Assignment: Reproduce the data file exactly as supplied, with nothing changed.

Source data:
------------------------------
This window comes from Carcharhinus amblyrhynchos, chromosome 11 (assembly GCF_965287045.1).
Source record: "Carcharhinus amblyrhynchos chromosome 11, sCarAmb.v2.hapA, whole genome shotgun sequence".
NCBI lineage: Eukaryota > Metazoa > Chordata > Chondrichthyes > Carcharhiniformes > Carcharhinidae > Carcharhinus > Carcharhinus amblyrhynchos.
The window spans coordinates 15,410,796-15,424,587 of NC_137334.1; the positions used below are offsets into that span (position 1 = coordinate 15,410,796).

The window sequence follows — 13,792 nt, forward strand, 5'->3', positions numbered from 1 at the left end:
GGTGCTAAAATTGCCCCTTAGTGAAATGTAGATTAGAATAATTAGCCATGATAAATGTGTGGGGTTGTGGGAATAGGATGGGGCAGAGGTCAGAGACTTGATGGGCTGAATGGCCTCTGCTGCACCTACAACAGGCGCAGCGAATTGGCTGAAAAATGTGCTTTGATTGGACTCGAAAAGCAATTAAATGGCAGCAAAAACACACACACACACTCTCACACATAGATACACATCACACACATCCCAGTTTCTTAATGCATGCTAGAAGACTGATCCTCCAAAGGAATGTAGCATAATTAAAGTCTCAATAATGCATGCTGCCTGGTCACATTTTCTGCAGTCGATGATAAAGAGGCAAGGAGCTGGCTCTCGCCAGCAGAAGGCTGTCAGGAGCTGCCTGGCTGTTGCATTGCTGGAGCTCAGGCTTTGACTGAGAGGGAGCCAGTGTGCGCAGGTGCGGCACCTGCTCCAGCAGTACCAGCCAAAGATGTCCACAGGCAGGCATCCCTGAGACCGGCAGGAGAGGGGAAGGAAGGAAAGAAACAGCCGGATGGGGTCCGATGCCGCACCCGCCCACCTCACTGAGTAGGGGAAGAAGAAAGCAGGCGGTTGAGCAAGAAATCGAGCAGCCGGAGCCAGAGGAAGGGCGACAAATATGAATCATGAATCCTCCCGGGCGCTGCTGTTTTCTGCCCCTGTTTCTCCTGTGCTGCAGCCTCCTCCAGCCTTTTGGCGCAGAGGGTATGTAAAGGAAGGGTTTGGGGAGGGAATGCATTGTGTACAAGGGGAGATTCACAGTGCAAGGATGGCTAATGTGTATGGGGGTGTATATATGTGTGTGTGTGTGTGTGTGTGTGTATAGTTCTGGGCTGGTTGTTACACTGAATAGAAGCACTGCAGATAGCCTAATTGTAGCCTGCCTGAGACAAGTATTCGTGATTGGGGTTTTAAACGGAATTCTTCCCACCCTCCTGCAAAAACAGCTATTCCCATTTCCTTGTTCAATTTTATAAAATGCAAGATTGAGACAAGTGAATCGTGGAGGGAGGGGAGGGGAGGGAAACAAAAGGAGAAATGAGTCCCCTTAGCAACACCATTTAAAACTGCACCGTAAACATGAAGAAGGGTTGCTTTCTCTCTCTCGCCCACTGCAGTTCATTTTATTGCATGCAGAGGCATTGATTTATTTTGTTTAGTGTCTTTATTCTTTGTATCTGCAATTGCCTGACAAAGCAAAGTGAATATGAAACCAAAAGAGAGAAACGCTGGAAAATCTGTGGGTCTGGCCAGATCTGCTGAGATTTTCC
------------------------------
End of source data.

This window comes from Carcharhinus amblyrhynchos, chromosome 11 (assembly GCF_965287045.1).
Source record: "Carcharhinus amblyrhynchos chromosome 11, sCarAmb.v2.hapA, whole genome shotgun sequence".
NCBI lineage: Eukaryota > Metazoa > Chordata > Chondrichthyes > Carcharhiniformes > Carcharhinidae > Carcharhinus > Carcharhinus amblyrhynchos.
The window spans coordinates 15,410,796-15,424,587 of NC_137334.1; the positions used below are offsets into that span (position 1 = coordinate 15,410,796).

The window sequence follows — 13,792 nt, forward strand, 5'->3', positions numbered from 1 at the left end:
GGTGCTAAAATTGCCCCTTAGTGAAATGTAGATTAGAATAATTAGCCATGATAAATGTGTGGGGTTGTGGGAATAGGATGGGGCAGAGGTCAGAGACTTGATGGGCTGAATGGCCTCTGCTGCACCTACAACAGGCGCAGCGAATTGGCTGAAAAATGTGCTTTGATTGGACTCGAAAAGCAATTAAATGGCAGCAAAAACACACACACACACTCTCACACATAGATACACATCACACACATCCCAGTTTCTTAATGCATGCTAGAAGACTGATCCTCCAAAGGAATGTAGCATAATTAAAGTCTCAATAATGCATGCTGCCTGGTCACATTTTCTGCAGTCGATGATAAAGAGGCAAGGAGCTGGCTCTCGCCAGCAGAAGGCTGTCAGGAGCTGCCTGGCTGTTGCATTGCTGGAGCTCAGGCTTTGACTGAGAGGGAGCCAGTGTGCGCAGGTGCGGCACCTGCTCCAGCAGTACCAGCCAAAGATGTCCACAGGCAGGCATCCCTGAGACCGGCAGGAGAGGGGAAGGAAGGAAAGAAACAGCCGGATGGGGTCCGATGCCGCACCCGCCCACCTCACTGAGTAGGGGAAGAAGAAAGCAGGCGGTTGAGCAAGAAATCGAGCAGCCGGAGCCAGAGGAAGGGCGACAAATATGAATCATGAATCCTCCCGGGCGCTGCTGTTTTCTGCCCCTGTTTCTCCTGTGCTGCAGCCTCCTCCAGCCTTTTGGCGCAGAGGGTATGTAAAGGAAGGGTTTGGGGAGGGAATGCATTGTGTACAAGGGGAGATTCACAGTGCAAGGATGGCTAATGTGTATGGGGGTGTATATATGTGTGTGTGTGTGTGTGTGTGTGTATAGTTCTGGGCTGGTTGTTACACTGAATAGAAGCACTGCAGATAGCCTAATTGTAGCCTGCCTGAGACAAGTATTCGTGATTGGGGTTTTAAACGGAATTCTTCCCACCCTCCTGCAAAAACAGCTATTCCCATTTCCTTGTTCAATTTTATAAAATGCAAGATTGAGACAAGTGAATCGTGGAGGGAGGGGAGGGGAGGGAAACAAAAGGAGAAATGAGTCCCCTTAGCAACACCATTTAAAACTGCACCGTAAACATGAAGAAGGGTTGCTTTCTCTCTCTCGCCCACTGCAGTTCATTTTATTGCATGCAGAGGCATTGATTTATTTTGTTTAGTGTCTTTATTCTTTGTATCTGCAATTGCCTGACAAAGCAAAGTGAATATGAAACCAAAAGAGAGAAACGCTGGAAAATCTGTGGGTCTGGCCAGATCTGCTGAGATTTTCC